How has the shift worked out?

"SGI stands behind Linux 100 percent as the best combination of performance, choice, and cost effectiveness," says Matzke. "As other vendors attempt to hang on to their Unix revenues by withholding key features from their Linux-supported servers, SGI works with the Linux community to bring uncompromised scalable performance to Linux."

Its many years of Origin expertise have not been wasted, however. SGI is working steadily to bring advanced features from Origin servers to the Altix line. This is an ongoing program, and the company intends to take it all the way while it phases out the Origin line all together.

IRIX, for example, offers real-time features that had not been ported to Linux until recently. The latest versions of the Altix server incorporate this real-time functionality. To accomplish this, the company had to submit key changes to support real-time features in the kernel to the Linux community and have them accepted.

"We also introduced software to provide a user-level interface for real-time functionality," says Matzke. "This real-time solution is called REACT."

REACT's performance gains include 30 microsecond interrupt guaranteed response time, user-level interrupts, and dynamic configuration of redirected interrupts. In addition, SGI added a frame-rate scheduler, high-resolution clocks/timers, a kernel barrier feature, and a debug toolkit.

In addition to its Linux loyalties, SGI remains bullish about its choice of Itanium chips.

"The Intel Itanium 2 processor delivers far more computational resources and key features essential for the large shared-memory Altix architecture and the big-data applications that it supports," says Matzke. "Upcoming generations of Itanium will offer incredible performance-per-watt with other essential features for high-end computing as it moves to dual core."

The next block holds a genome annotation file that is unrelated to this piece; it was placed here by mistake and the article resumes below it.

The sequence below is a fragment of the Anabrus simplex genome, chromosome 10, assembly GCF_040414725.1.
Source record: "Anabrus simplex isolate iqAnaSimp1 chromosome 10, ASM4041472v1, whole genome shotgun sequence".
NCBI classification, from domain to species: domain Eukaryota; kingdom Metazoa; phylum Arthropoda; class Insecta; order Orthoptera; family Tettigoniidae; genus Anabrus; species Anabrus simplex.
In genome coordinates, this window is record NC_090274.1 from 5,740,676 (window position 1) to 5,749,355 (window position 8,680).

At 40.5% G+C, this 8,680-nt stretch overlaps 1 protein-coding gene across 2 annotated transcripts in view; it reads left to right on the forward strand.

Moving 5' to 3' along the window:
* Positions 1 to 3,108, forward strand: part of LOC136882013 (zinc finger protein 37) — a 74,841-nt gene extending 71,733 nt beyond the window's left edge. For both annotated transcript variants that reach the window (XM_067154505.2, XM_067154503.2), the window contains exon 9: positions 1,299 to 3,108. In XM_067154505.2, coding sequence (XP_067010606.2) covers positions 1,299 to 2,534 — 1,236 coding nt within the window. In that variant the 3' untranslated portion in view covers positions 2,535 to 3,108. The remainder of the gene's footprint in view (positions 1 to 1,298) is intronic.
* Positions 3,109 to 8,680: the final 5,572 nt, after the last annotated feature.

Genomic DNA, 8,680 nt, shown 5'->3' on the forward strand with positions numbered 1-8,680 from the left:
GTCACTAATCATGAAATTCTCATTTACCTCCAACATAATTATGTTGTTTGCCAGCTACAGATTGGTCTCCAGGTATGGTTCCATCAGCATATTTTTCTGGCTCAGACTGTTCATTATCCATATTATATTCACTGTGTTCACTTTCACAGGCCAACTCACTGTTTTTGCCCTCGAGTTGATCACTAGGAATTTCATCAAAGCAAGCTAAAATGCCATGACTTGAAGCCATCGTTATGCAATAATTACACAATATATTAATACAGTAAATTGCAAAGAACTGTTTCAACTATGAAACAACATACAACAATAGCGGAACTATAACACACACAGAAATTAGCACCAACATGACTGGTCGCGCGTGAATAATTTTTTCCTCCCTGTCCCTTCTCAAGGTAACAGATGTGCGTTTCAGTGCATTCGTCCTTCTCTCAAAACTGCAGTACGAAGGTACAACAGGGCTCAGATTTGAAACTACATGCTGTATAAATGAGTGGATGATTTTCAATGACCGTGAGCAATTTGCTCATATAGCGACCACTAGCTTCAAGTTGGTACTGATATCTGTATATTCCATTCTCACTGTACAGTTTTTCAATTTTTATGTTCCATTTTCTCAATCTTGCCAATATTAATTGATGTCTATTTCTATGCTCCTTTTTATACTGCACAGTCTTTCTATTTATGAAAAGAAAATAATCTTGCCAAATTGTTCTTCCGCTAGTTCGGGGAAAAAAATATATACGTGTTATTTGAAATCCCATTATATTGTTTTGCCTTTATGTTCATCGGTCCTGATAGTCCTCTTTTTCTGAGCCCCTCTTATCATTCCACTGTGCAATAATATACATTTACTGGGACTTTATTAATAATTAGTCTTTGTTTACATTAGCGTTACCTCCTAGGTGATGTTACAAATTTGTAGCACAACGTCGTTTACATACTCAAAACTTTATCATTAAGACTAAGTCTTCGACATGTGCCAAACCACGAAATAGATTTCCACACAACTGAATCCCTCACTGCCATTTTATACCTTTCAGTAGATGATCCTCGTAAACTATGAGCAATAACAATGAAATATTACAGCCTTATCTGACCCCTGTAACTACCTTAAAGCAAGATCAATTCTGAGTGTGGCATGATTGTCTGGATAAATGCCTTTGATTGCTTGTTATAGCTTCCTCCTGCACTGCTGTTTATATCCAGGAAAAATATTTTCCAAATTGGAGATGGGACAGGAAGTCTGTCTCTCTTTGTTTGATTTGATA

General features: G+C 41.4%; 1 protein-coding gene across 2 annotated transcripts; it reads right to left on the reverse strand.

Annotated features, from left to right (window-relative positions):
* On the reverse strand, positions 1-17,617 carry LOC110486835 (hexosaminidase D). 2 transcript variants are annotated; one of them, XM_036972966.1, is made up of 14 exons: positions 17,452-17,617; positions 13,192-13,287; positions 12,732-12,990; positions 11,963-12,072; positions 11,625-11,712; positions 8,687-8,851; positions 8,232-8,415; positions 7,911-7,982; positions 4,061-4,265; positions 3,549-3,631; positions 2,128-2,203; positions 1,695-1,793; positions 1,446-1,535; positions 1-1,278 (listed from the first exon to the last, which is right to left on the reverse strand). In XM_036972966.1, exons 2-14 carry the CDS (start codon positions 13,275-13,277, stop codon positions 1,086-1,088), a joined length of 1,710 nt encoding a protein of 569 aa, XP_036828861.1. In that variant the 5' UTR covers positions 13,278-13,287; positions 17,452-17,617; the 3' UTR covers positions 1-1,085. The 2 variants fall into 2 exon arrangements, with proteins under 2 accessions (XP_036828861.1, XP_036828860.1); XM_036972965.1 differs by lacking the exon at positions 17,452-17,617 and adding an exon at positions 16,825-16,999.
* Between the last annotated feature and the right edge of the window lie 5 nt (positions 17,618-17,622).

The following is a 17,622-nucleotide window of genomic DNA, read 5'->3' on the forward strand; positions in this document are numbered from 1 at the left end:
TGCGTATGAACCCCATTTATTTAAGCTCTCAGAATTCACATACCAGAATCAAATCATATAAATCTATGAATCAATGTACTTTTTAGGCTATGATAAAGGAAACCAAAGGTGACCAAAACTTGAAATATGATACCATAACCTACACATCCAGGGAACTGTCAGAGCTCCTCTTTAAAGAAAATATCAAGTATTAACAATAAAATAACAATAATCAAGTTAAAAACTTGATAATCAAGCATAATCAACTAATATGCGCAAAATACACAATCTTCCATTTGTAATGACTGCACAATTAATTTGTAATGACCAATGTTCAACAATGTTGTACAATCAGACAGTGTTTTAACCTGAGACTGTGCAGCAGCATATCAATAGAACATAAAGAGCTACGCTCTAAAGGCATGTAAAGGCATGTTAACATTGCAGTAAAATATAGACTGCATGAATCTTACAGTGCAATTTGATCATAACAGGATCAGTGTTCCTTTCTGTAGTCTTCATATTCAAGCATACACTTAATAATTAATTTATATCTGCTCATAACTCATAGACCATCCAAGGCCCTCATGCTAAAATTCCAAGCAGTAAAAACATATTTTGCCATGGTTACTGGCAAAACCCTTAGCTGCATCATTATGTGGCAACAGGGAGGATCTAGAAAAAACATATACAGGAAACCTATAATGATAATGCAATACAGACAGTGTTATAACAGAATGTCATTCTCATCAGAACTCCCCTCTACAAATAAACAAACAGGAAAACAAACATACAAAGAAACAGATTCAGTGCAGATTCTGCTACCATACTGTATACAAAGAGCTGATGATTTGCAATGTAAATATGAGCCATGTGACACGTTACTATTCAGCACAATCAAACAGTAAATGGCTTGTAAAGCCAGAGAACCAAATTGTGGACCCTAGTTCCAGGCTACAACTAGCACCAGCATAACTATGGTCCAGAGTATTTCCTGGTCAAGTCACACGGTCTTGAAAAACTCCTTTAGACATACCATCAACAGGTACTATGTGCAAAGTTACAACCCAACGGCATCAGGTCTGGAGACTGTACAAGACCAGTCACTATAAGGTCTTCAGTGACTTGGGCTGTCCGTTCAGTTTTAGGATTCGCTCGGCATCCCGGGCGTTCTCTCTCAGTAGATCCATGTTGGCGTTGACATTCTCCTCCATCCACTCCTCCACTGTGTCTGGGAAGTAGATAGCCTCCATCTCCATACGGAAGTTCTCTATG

This Linux-Itanium 2 combo meshes well with the customer profile. SGI's core business has been to serve the high-performance computing needs of technical, scientific, and engineering users. The large memory address space and system size typical of Altix 3700 and 4700 servers, for example, suits these high-end applications that typically work with very large datasets and highly scalable workloads.

"More recently, certain government and enterprise workloads have grown to the point where Altix-class systems are necessary to handle the large data-intensive applications associated with business intelligence and other data mining or big-database activities," says Matzke.

Future Developments

About a year ago, SGI announced the end of life for its Origin line in favor of the Linux-Itanium-based Altix models. According to Matzke, the transition has been relatively smooth.

The company continues to sell Origin, as it remains a core system in certain niche markets. It intends to support the server through at least 2011.

"SGI has several long-term government programs that take advantage of the Origin's robust I/O and big-data address," says Matzke. "So we continue to sell and support these systems."